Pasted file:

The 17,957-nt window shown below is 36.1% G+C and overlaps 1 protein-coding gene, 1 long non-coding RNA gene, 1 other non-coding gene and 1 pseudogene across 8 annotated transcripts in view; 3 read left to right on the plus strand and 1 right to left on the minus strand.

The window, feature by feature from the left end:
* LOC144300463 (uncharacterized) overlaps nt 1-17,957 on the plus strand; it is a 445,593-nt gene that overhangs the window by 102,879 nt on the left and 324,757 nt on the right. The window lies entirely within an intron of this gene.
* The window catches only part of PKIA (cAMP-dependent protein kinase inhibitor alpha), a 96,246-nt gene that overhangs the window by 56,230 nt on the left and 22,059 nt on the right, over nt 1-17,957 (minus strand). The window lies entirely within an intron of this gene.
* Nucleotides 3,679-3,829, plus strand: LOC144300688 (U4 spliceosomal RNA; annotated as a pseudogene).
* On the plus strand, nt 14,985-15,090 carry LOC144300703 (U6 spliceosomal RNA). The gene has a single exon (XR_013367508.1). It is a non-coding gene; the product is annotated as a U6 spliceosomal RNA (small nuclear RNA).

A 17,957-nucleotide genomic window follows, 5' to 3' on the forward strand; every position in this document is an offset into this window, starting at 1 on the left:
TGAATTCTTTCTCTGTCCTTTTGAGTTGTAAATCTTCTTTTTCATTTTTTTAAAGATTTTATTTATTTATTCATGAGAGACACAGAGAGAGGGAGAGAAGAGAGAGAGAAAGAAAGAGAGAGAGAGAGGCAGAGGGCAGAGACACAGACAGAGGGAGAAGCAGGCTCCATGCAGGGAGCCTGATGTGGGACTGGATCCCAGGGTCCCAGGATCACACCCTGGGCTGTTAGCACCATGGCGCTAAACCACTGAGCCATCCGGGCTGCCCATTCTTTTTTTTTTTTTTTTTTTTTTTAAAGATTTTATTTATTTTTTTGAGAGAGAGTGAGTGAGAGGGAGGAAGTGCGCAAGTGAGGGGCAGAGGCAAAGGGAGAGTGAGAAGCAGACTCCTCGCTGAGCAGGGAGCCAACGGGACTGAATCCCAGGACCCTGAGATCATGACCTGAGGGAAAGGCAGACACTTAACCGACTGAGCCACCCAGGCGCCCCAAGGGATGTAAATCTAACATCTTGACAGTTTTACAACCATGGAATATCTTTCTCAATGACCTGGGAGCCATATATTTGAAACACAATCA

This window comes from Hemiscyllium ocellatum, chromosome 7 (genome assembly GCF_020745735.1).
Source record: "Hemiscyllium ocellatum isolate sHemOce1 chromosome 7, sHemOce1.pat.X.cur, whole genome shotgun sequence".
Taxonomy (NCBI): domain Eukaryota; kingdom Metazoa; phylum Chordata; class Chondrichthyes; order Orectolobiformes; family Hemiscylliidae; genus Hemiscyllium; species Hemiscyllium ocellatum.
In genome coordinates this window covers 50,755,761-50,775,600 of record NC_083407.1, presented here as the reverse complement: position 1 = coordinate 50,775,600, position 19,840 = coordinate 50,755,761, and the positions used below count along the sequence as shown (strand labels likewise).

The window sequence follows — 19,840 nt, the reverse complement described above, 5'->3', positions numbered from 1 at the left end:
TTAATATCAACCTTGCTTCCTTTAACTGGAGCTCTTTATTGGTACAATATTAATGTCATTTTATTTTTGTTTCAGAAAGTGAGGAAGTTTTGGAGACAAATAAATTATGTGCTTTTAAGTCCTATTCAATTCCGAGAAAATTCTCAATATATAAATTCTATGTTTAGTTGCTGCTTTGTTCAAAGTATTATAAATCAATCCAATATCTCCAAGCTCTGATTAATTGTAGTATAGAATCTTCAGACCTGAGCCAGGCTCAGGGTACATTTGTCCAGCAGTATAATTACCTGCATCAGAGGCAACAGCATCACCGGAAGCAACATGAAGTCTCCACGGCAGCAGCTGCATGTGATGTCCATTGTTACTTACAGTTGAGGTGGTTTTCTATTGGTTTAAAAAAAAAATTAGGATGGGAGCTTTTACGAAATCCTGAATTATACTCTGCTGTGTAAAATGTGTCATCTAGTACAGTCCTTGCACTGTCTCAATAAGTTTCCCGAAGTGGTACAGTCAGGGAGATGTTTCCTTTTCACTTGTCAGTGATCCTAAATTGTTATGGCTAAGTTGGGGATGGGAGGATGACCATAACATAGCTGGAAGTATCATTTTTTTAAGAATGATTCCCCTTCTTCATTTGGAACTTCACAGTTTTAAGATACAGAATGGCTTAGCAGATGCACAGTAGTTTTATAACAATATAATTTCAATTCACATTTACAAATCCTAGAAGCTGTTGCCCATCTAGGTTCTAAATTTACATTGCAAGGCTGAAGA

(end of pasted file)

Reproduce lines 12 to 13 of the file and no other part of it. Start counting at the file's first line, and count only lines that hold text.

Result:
In genome coordinates this window covers 50,755,761-50,775,600 of record NC_083407.1, presented here as the reverse complement: position 1 = coordinate 50,775,600, position 19,840 = coordinate 50,755,761, and the positions used below count along the sequence as shown (strand labels likewise).

The window sequence follows — 19,840 nt, the reverse complement described above, 5'->3', positions numbered from 1 at the left end: